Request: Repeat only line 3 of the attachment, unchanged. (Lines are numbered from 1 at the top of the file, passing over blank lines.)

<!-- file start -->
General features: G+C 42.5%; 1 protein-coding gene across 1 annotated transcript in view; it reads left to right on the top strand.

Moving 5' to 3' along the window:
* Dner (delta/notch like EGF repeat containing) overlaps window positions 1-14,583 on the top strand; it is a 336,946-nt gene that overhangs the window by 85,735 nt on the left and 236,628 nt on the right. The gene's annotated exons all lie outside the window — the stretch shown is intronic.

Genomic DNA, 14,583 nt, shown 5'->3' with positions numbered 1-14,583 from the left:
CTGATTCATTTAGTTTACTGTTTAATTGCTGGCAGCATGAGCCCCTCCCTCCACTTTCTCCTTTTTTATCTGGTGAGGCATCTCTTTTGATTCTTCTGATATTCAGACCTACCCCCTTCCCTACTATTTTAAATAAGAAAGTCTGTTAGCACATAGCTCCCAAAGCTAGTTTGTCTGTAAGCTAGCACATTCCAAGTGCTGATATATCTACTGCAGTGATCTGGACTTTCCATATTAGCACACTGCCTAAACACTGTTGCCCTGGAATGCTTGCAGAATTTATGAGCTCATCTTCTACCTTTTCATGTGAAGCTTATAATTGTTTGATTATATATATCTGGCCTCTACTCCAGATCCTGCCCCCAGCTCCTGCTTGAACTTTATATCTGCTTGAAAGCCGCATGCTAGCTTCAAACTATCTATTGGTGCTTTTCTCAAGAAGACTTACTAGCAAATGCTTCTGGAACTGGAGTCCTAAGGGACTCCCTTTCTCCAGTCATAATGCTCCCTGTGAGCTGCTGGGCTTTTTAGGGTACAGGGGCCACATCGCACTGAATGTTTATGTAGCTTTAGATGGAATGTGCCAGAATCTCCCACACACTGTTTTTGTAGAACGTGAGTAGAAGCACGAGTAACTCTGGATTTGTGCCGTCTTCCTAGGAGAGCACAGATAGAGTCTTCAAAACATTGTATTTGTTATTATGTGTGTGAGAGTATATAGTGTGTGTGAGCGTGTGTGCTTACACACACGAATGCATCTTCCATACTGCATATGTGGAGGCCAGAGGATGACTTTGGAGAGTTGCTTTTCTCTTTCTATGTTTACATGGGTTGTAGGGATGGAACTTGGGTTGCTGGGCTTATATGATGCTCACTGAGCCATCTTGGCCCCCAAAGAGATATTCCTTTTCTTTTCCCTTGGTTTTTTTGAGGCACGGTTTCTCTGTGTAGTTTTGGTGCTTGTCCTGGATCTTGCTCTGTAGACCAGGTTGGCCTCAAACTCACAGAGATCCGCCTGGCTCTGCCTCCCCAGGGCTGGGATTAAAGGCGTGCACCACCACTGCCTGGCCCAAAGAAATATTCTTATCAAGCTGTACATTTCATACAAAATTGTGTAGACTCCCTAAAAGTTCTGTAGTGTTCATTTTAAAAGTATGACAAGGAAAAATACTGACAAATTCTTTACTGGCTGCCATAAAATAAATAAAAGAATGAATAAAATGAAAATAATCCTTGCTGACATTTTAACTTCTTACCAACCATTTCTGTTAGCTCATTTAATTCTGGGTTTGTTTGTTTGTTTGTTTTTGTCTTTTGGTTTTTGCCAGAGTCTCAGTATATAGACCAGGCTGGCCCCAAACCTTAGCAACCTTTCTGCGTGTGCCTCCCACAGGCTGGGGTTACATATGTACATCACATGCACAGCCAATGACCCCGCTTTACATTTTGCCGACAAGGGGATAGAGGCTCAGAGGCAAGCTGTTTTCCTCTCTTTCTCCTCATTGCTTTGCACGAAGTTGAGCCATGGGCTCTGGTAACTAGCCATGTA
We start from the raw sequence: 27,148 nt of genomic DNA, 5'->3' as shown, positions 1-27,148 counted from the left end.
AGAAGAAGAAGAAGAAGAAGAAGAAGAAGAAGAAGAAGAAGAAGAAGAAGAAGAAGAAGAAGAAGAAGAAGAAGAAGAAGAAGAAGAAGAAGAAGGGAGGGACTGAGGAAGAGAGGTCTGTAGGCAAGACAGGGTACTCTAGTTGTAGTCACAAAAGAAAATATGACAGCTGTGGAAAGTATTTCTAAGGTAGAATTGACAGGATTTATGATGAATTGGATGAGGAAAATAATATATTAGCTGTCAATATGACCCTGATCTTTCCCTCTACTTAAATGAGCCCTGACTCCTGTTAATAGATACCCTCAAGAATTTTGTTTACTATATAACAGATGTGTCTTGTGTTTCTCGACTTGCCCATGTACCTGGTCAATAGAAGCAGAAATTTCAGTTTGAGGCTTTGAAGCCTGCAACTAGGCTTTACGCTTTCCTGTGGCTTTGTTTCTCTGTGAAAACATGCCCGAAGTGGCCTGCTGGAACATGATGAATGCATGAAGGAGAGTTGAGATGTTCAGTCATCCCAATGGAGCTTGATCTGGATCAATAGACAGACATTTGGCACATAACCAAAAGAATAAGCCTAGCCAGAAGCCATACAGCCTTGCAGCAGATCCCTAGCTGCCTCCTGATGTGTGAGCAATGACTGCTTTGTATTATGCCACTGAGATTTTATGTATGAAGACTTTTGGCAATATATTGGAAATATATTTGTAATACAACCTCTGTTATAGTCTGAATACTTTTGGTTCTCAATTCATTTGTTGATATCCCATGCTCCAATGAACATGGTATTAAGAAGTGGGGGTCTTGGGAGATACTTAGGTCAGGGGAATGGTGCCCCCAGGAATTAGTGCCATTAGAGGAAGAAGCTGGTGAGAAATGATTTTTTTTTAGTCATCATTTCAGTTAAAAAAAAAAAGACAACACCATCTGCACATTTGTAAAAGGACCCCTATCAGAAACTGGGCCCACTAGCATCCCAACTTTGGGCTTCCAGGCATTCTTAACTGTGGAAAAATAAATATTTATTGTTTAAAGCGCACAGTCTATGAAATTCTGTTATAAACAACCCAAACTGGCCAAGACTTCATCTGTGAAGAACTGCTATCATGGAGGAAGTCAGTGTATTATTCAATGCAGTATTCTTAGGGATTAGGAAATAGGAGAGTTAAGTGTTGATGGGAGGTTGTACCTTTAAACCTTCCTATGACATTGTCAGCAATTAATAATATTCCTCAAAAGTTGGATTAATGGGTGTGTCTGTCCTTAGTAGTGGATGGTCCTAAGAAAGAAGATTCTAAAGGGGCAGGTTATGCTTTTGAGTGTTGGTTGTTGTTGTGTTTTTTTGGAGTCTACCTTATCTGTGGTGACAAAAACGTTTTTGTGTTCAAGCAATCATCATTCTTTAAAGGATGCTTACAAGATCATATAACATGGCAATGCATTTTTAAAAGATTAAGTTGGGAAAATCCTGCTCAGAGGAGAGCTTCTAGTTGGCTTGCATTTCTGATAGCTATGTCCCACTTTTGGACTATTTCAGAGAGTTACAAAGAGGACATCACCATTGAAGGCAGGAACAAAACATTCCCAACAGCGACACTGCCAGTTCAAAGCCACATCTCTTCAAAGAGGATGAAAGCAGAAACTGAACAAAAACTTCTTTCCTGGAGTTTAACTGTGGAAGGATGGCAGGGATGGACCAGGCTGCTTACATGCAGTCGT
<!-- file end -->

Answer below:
* Dner (delta/notch like EGF repeat containing) overlaps window positions 1-14,583 on the top strand; it is a 336,946-nt gene that overhangs the window by 85,735 nt on the left and 236,628 nt on the right. The gene's annotated exons all lie outside the window — the stretch shown is intronic.